What a veteran with a service dog wants you to know – American Humane

Military

Thousands of Americans, especially veterans, suffer from serious illnesses such as post-traumatic stress disorder and traumatic brain injury. For many of these people, a trained service dog is a lifesaving means of recovery and their best hope for continuing a normal life. September is National Service Dog Month, a time dedicated to raising awareness and appreciation for the extraordinary work service dogs do every day for the people in their care. However, this is also an opportunity to familiarize yourself with service dog etiquette.

Unfortunately, many people do not know how to interact appropriately with service dog teams. Assistance dogs are not pets – they have been specially trained to perform specific tasks for people with disabilities and when out in public they work. Often the physical and emotional safety of the handler depends on the behavior of the service dog.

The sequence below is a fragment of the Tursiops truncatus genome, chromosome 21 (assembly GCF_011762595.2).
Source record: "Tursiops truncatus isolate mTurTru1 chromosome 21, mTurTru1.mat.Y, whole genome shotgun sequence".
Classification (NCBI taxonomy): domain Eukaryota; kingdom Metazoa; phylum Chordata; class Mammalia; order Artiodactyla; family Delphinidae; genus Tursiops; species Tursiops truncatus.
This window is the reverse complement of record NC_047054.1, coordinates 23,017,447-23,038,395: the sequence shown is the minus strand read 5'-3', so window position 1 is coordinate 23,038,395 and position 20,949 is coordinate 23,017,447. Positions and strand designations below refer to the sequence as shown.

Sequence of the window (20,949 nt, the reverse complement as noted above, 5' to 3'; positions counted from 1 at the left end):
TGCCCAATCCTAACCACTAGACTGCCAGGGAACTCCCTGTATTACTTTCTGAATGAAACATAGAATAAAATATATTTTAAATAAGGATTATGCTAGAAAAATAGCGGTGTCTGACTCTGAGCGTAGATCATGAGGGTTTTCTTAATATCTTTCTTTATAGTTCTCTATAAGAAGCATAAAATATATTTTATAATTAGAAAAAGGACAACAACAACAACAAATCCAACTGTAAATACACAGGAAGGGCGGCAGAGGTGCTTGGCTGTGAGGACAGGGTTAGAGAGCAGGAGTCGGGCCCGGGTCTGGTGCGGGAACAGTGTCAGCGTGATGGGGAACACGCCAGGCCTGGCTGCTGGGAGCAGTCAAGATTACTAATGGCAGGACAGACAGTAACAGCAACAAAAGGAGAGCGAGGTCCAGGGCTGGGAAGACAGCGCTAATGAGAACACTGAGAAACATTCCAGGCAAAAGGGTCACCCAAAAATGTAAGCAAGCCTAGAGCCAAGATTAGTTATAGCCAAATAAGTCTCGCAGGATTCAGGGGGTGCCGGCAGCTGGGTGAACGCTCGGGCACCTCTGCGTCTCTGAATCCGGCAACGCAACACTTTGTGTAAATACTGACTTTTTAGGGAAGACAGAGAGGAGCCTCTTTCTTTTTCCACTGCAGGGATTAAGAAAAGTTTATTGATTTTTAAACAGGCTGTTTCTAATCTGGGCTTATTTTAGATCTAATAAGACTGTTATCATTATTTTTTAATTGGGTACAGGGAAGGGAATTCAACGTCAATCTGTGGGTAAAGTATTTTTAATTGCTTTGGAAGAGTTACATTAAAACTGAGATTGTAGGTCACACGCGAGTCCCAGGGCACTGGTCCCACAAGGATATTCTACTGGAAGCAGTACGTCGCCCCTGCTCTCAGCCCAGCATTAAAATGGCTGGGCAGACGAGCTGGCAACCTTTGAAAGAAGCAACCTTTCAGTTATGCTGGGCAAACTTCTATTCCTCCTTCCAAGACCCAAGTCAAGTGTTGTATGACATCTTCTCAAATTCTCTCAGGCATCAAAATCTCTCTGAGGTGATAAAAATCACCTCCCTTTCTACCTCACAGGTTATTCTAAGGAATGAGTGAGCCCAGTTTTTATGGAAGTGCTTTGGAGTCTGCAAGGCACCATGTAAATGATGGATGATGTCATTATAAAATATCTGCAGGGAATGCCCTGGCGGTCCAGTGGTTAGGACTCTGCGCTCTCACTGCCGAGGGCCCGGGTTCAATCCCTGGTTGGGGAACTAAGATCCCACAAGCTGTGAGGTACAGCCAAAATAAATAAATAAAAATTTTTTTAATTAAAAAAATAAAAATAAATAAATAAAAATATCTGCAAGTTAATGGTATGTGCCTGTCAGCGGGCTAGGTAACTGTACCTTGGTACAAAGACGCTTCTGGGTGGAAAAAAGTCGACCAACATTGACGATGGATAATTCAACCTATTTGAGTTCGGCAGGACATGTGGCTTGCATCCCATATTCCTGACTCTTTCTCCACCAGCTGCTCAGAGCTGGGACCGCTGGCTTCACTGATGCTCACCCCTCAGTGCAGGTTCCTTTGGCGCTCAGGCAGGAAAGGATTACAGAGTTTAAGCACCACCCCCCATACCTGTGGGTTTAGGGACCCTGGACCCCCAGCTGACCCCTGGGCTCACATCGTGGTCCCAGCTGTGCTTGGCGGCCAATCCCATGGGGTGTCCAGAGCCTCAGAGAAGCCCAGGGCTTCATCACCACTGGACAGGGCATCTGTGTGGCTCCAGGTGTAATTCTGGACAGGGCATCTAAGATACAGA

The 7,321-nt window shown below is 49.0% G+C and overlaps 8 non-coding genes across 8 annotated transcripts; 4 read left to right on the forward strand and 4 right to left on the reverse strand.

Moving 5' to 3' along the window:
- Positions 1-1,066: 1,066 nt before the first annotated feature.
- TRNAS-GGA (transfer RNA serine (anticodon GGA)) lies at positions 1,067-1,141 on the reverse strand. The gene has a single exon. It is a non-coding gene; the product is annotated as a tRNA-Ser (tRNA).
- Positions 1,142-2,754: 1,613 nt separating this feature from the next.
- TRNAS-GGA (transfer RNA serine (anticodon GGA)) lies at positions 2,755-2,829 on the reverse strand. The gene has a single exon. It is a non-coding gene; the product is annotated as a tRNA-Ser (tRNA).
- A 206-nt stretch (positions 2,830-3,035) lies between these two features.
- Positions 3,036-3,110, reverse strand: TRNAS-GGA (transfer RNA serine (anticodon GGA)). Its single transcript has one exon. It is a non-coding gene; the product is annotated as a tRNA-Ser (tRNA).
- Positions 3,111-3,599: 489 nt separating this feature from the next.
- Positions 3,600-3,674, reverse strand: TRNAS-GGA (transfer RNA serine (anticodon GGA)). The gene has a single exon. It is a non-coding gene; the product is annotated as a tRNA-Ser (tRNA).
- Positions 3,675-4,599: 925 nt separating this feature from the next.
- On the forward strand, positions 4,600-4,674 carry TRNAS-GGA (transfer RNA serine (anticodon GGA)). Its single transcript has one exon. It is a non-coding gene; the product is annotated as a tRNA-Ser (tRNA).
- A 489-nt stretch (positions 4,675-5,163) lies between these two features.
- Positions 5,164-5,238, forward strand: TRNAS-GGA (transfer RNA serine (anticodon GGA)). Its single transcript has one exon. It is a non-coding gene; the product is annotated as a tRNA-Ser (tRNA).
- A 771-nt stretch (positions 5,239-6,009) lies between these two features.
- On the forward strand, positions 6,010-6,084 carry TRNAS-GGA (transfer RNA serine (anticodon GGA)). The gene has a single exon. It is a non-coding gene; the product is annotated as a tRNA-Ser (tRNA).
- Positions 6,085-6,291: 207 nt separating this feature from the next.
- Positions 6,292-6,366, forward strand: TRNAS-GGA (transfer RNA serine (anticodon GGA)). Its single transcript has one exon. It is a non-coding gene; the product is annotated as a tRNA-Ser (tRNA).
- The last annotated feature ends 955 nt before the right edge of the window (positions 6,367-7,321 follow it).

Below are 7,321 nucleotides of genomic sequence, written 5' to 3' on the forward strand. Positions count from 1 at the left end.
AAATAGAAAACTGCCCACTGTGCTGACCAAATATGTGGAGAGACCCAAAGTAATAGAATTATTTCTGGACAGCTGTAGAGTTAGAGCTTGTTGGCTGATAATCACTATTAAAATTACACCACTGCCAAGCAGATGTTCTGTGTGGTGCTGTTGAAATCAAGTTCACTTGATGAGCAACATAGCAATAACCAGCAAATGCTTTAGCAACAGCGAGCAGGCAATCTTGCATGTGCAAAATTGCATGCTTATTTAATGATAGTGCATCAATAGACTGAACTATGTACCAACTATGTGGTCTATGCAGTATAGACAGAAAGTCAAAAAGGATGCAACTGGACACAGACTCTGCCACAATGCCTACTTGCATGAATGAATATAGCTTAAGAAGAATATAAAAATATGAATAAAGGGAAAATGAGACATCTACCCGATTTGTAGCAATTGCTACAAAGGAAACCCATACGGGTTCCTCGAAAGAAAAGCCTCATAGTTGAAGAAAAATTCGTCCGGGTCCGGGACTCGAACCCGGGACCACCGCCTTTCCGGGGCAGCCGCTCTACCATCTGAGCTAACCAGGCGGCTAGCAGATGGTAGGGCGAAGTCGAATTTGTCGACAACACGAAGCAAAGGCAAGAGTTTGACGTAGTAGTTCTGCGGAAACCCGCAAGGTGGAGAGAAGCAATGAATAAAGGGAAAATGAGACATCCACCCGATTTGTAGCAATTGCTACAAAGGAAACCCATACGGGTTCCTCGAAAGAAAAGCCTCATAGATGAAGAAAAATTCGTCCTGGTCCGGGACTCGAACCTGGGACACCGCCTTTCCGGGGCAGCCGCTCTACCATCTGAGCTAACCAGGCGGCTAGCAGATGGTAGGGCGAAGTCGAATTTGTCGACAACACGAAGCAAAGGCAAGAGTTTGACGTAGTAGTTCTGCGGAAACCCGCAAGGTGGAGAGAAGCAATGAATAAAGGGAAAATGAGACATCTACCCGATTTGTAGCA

American Humane is committed to harnessing the healing powers of the human-animal bond to help veterans through its Pups4Patriots™ program, and our trainers have paired dozens of veterans with life-saving service dogs. lives. As such, here are some service dog etiquette tips that a veteran with a service dog wants you to know:

  • Talk to the handler, not the dog
  • Don’t ask what the service dog is for or why they need a service dog
  • Don’t pet or ask to pet a service dog – they work
  • Don’t try to distract a service dog
  • Do not offer food or treats to a service dog
  • Don’t let your dog near a service dog

We hope the public will follow these tips to help ensure a safe and positive environment for all service dogs and their handlers.